Dick Van Dyke Celebrates 90th Birthday with Malibu Playhouse

Hometown boys of Danville, Ill., speed painter John Jansky and actor Dick Van Dyke, stand by the portrait Jansky just completed live at the Malibu Playhouse. 

Actor and Malibu resident Dick Van Dyke has generously given back to the community for years, including using his upcoming 90th birthday to raise money for the Malibu Playhouse, where he serves as Executive Creative Producer. Van Dyke kicked off a nine-day series of events at the Playhouse, which began on Oct. 2 and will continue through Sunday, Oct. 11.

Last Friday evening, an exhibit of 40 pieces of Van Dyke fan art opened with a cocktail reception in the Playhouse’s newly redone “The Annex” building. Each piece features Van Dyke as the subject, and all of the art was created and sent in by his fans from around the world. Van Dyke’s wife, Arlene, produced and curated this first-of-its-kind event after soliciting the artwork through social media and personal contacts.

“With the Mister’s 90th coming up this year, I wanted to do something special to commemorate it,” Arlene shared. “In January of this year, I started thinking about what to do.”

The show featured artists from all over the world, including the Netherlands, Morocco, England. The youngest artist featured was 16-year-old Danielle Scott from Scotland.

Professional artist Shane Grammer of Sacramento submitted a large, mixed media work of Van Dyke as Bert the chimney sweep from the Oscar-winning film “Mary Poppins” (1964). The work is titled “Winds in the East,” which was taken from dialogue in the film. 

Lisa Wick, a nurse/artist attending the event from Chicago, may be one of Van Dyke’s biggest fans.

“I’ve been in love with him since 1961,” she shared. “I watch multiple episodes of ‘The Dick Van Dyke Show’ every night. He’s my happy place.” Wick’s artwork depicted Van Dyke and co-star Mary Tyler Moore in the very first episode of the show. 

Puppet maker Mike Funt of North Hollywood took a different tack and created a puppet-like Billy Bright doll of Van Dyke. Already a friend of Malibu Playhouse after working on “The 39 Steps,” Funt said, “Dick Van Dyke has been my hero since I was four years old, because I’m also a performer and a clown.”

Selected pieces of fan art will be sold in silent auctions, with others available for purchase throughout the duration of the exhibit. A portion of the proceeds will benefit the Malibu Playhouse.

Friday and Saturday night parties also included musical stage performances by Van Dyke and the Vantastix, puppeteer Scott Land and performance painter John Jansky, who is from Danville — Van Dyke’s hometown. Van Dyke got up on stage and danced with the puppet, to the delight of the audience.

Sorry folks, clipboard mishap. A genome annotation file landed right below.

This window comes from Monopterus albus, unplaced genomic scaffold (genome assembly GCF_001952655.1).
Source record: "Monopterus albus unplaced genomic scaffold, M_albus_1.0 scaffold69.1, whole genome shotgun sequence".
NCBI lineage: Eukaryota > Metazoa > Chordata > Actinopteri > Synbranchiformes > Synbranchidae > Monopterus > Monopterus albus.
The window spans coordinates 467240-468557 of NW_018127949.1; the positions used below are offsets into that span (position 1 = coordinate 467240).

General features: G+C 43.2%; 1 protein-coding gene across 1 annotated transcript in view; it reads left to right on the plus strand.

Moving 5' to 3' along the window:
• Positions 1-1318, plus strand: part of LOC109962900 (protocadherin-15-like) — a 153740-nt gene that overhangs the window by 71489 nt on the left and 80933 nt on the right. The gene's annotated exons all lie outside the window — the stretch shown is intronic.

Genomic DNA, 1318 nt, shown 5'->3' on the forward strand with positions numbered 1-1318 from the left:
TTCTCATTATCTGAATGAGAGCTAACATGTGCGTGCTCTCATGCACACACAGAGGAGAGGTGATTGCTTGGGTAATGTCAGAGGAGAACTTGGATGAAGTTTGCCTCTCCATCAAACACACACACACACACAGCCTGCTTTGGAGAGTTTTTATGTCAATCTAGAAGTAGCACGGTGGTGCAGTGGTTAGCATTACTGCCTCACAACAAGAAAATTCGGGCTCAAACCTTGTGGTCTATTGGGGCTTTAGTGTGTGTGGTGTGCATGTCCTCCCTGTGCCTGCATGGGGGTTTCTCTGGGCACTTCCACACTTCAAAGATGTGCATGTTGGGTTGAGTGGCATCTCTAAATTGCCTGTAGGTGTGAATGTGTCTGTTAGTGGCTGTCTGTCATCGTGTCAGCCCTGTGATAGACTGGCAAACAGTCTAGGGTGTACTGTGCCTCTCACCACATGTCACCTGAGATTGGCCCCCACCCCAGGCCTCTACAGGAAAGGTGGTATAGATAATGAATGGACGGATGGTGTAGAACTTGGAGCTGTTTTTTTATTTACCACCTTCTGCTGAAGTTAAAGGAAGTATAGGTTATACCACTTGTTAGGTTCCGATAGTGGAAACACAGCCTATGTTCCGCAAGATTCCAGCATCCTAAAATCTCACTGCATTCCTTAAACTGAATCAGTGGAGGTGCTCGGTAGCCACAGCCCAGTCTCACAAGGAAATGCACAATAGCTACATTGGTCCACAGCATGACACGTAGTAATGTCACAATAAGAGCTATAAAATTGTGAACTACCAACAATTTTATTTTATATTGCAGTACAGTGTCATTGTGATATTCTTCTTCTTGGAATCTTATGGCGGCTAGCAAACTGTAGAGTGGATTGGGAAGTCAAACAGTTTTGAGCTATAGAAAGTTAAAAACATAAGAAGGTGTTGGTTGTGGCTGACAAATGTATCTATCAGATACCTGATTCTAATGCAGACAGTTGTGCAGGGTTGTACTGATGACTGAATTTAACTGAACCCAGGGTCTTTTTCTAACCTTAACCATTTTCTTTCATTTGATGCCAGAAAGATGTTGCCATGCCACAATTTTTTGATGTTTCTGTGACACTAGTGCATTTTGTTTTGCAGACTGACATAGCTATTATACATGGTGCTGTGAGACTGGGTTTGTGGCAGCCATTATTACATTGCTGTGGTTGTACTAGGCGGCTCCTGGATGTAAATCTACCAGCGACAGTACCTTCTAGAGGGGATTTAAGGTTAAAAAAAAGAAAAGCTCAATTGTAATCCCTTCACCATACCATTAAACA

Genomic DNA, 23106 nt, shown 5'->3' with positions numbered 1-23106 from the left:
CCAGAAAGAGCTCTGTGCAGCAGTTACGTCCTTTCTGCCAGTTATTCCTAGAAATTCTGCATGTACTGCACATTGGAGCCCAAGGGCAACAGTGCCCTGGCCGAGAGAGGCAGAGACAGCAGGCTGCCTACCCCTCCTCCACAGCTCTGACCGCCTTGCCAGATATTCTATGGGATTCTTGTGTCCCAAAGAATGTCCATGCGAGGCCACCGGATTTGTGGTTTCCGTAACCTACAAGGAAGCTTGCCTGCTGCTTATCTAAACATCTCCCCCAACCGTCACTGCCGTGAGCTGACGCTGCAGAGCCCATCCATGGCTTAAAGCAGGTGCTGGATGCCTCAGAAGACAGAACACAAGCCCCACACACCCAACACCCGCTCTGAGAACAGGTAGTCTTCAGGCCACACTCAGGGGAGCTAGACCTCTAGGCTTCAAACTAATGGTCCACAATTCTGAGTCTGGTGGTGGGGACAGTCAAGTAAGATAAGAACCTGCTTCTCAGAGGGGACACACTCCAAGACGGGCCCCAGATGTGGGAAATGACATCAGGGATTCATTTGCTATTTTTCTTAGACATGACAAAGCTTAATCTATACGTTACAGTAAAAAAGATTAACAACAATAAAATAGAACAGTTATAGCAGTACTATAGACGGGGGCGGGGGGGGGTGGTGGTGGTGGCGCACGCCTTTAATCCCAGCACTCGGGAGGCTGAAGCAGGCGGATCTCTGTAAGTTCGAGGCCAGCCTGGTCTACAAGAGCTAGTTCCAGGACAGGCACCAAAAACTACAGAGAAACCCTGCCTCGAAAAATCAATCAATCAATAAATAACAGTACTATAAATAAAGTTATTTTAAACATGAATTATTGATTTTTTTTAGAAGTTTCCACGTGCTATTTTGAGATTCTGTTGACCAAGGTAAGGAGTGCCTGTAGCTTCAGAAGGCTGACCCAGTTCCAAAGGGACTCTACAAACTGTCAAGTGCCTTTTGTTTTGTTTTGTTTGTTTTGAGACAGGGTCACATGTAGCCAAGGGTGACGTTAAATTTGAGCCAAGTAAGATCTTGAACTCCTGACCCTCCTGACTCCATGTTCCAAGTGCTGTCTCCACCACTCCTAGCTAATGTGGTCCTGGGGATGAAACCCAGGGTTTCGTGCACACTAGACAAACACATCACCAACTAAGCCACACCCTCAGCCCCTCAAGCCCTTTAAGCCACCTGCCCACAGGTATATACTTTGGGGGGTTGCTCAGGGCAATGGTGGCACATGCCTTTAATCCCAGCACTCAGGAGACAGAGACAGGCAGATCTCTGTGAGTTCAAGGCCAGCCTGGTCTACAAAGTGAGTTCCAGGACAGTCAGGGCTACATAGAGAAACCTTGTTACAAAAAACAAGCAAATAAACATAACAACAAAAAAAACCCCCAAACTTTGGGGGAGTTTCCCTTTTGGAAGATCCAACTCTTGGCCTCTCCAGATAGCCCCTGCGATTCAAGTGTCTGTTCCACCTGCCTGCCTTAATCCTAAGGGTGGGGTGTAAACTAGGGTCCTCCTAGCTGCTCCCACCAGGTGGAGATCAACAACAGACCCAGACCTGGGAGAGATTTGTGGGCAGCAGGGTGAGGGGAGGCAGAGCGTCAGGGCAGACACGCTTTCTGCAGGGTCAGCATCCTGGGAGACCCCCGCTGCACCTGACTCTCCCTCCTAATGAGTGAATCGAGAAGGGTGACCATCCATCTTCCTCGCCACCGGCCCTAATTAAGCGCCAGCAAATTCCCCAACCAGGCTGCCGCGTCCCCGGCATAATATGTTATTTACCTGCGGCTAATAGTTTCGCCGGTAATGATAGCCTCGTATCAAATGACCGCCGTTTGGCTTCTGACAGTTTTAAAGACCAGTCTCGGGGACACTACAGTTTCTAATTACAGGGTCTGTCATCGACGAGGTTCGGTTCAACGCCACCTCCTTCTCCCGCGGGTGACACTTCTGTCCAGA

“The room was filled with love and laughter that night,” Arlene shared. “It was very special.”

On Saturday, Van Dyke signed copies of his upcoming book, “Keep Moving: And Other Tips and Truths about Aging.”

On Dec. 13, Van Dyke transitions from an octogenarian to a nonagenarian — a person in their 90s. When asked how he feels about turning 90, Van Dyke said, “I’m quite surprised, it doesn’t feel anything like it’s supposed to feel!”

The idea for the book came from Van Dyke’s publishers, following the success of his 2012 memoir, “My Lucky Life in and Out of Show Business.” Weinstein Books describes his new book as “an instruction book on how to embrace old age with a positive attitude. The chapters are filled with exclusive personal anecdotes that explore various themes on aging.”

When asked for advice on how to live a long life, Van Dyke said in an interview with The Malibu Times, “Keep dancing, keep moving — that’s the most important thing.” And, with a twinkle in his eye, he added, “Have the right parents … and having a beautiful young wife also helps.”

Van Dyke thinks keeping an open mind is important when it comes to staying young at heart. “I know people who haven’t changed their minds about anything in their entire lives,” he said. 

“Keep Moving” are words that Van Dyke lives by.

“Never ever start going down the stairs sideways, go down the right way,” he advised his compatriots. “Do a lot of walking. Go to the gym and do as much as you can, until your body tells you it’s over… A good exercise is to stand against a wall and lower yourself into a sitting position.” Van Dyke himself goes to a local gym facility three times a week, and “gets in the water” for exercise.

His longevity and good health are also helped by a sense of humor that’s never gone away. After Van Dyke said, “The legs are the second thing to go,” The Malibu Times asked, “What’s the first thing to go?” He laughed and said, “I’ll tell you later.” Everyone within earshot roared. His timing and delivery are still impeccable. 

The Playhouse will end its week of fundraising and festivities with an Open House on Sunday, Oct. 11 from 2 – 5 p.m., featuring a meet and greet with Guest Artistic Director Jeremy Skidmore.